Volvo to Make Plug-in Diesel Hybrid Car in 2012


Above is a Volvo V70 diesel plug-in hybrid demonstrator being crash tested (you can see that the battery pack is intact even after the "full scale" crash). Photo: Volvo
To Launch in Europe at First
Volvo has announced that it would introduce a diesel-electric hybrid in Europe in 2012. We don't know everything about it, but the information that is out so far makes it sound promising: "It will be able to be driven up to 50 kilometres [31 mile, sufficient to cover the daily transport needs of 75% of European drivers] on pure electric power and when running on the battery, emissions from the exhaust pipe will be non-existent. If the battery is recharged using electricity from renewable sources, the net emission of CO2 will be close to zero, even in a lifecycle perspective." Volvo dealerships, in a deal with Vattenfall, will even offer their customers special contracts to purchase green power from their utility.
Photo: Volvo

The combined range using both the battery and the diesel fuel is about 1,200 kilometers (746 miles).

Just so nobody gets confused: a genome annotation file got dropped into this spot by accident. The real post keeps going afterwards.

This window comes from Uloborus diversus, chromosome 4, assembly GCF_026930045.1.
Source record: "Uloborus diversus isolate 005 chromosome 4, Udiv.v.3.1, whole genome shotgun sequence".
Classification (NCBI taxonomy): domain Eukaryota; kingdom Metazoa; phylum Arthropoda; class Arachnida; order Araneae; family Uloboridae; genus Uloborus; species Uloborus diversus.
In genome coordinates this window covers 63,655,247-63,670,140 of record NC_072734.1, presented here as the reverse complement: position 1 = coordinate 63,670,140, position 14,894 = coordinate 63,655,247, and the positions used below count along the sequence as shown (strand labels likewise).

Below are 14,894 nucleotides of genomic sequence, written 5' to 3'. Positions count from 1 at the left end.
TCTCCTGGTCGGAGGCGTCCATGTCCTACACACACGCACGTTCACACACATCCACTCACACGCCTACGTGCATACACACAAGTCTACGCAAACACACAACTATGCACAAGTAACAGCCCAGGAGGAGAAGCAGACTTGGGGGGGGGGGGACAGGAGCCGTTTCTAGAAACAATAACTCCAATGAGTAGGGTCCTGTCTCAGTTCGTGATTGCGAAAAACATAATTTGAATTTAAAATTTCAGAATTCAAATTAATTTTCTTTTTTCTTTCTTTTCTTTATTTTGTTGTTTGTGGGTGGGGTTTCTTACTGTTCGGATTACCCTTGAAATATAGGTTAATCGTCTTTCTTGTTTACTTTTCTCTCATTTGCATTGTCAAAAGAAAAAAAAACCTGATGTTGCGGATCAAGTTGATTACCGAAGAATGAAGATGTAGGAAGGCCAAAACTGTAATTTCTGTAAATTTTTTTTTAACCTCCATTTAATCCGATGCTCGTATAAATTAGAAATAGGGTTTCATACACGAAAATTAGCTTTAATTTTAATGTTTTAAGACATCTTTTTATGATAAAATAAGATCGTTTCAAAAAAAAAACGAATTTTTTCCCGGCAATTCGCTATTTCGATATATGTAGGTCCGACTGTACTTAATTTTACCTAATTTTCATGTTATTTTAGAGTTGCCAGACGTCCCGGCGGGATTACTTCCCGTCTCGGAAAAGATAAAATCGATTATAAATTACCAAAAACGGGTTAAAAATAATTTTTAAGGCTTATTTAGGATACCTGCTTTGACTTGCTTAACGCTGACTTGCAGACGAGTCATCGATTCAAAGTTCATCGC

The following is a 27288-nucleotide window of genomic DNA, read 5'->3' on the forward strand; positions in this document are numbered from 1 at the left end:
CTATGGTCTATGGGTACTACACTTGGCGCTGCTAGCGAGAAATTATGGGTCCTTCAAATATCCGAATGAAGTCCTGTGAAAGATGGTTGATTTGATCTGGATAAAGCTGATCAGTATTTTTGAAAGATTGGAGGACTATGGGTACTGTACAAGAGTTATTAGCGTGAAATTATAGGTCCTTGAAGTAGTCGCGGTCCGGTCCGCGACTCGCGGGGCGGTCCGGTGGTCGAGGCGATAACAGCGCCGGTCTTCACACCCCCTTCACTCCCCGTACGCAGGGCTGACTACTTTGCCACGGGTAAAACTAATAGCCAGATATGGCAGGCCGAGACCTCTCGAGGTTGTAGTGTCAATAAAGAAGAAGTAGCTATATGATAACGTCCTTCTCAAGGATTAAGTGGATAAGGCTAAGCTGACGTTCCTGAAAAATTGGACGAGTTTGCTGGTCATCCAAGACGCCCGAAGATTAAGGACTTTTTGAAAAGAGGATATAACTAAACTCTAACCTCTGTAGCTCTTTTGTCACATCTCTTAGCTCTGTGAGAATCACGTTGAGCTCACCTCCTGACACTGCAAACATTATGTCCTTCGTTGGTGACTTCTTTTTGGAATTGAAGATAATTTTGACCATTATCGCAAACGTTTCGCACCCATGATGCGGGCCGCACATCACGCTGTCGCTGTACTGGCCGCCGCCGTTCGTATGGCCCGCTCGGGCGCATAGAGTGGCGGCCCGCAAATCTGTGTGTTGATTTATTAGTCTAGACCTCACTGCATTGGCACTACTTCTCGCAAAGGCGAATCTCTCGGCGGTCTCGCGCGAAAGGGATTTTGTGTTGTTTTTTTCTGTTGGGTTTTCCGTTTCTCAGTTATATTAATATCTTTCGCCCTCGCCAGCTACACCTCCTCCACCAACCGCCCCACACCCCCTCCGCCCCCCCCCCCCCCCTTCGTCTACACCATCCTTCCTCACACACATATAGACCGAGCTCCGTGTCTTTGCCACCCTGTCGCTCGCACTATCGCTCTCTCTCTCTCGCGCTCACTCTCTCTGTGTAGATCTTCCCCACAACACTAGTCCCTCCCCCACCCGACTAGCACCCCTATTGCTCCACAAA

Volvo writes:

According to the standardised NEDC certification driving cycle, CO2 emissions from Volvo's plug-in hybrid will be lower than 50 grams/kilometre. Cars with emissions below 50 grams of CO2/kilometre will probably have the most favourable incentives in many European countries. In addition to tax relief, these countries will offer a discount of about 5000 euros on the purchase price, a move that is expected to set the standard for the rest of Europe too.

Fuel consumption is 1.9 liters/100 km (124 mpg US) based on the NEDC certification driving cycle.

Volvo and Vattenfall have been testing a diesel-electric hybrid drivetrain in modified V70 Volvos this summer (with a 11.3 kWh Li-ion battery pack).

Via Volvo, Green Car Congress
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Tags: Electric Cars | Hybrid Cars | Transportation

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